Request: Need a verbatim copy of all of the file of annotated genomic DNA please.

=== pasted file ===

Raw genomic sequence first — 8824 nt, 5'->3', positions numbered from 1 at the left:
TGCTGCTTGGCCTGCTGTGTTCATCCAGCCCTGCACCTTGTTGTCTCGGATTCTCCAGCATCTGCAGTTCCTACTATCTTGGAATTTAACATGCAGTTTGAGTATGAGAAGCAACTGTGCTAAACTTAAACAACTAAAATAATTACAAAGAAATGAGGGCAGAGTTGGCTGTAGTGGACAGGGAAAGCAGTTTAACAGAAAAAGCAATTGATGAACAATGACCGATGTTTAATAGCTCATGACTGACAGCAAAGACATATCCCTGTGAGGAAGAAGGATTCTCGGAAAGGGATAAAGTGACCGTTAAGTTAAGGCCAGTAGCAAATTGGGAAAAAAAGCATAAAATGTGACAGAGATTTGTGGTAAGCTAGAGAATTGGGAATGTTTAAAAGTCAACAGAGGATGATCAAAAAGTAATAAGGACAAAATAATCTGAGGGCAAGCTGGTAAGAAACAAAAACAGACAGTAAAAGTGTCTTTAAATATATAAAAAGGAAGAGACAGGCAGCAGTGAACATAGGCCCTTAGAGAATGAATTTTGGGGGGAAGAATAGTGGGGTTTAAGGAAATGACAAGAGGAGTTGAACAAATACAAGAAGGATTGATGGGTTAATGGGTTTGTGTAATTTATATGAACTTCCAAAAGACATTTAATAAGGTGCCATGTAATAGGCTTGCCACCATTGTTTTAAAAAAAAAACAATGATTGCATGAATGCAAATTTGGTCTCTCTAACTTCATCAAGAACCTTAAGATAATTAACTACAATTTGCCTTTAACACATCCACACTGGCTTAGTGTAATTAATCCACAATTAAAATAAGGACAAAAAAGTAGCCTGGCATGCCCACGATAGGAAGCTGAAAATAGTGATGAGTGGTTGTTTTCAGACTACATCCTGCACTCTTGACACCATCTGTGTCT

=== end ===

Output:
Raw genomic sequence first — 8824 nt, 5'->3', positions numbered from 1 at the left:
TGCTGCTTGGCCTGCTGTGTTCATCCAGCCCTGCACCTTGTTGTCTCGGATTCTCCAGCATCTGCAGTTCCTACTATCTTGGAATTTAACATGCAGTTTGAGTATGAGAAGCAACTGTGCTAAACTTAAACAACTAAAATAATTACAAAGAAATGAGGGCAGAGTTGGCTGTAGTGGACAGGGAAAGCAGTTTAACAGAAAAAGCAATTGATGAACAATGACCGATGTTTAATAGCTCATGACTGACAGCAAAGACATATCCCTGTGAGGAAGAAGGATTCTCGGAAAGGGATAAAGTGACCGTTAAGTTAAGGCCAGTAGCAAATTGGGAAAAAAAGCATAAAATGTGACAGAGATTTGTGGTAAGCTAGAGAATTGGGAATGTTTAAAAGTCAACAGAGGATGATCAAAAAGTAATAAGGACAAAATAATCTGAGGGCAAGCTGGTAAGAAACAAAAACAGACAGTAAAAGTGTCTTTAAATATATAAAAAGGAAGAGACAGGCAGCAGTGAACATAGGCCCTTAGAGAATGAATTTTGGGGGGAAGAATAGTGGGGTTTAAGGAAATGACAAGAGGAGTTGAACAAATACAAGAAGGATTGATGGGTTAATGGGTTTGTGTAATTTATATGAACTTCCAAAAGACATTTAATAAGGTGCCATGTAATAGGCTTGCCACCATTGTTTTAAAAAAAAAACAATGATTGCATGAATGCAAATTTGGTCTCTCTAACTTCATCAAGAACCTTAAGATAATTAACTACAATTTGCCTTTAACACATCCACACTGGCTTAGTGTAATTAATCCACAATTAAAATAAGGACAAAAAAGTAGCCTGGCATGCCCACGATAGGAAGCTGAAAATAGTGATGAGTGGTTGTTTTCAGACTACATCCTGCACTCTTGACACCATCTGTGTCT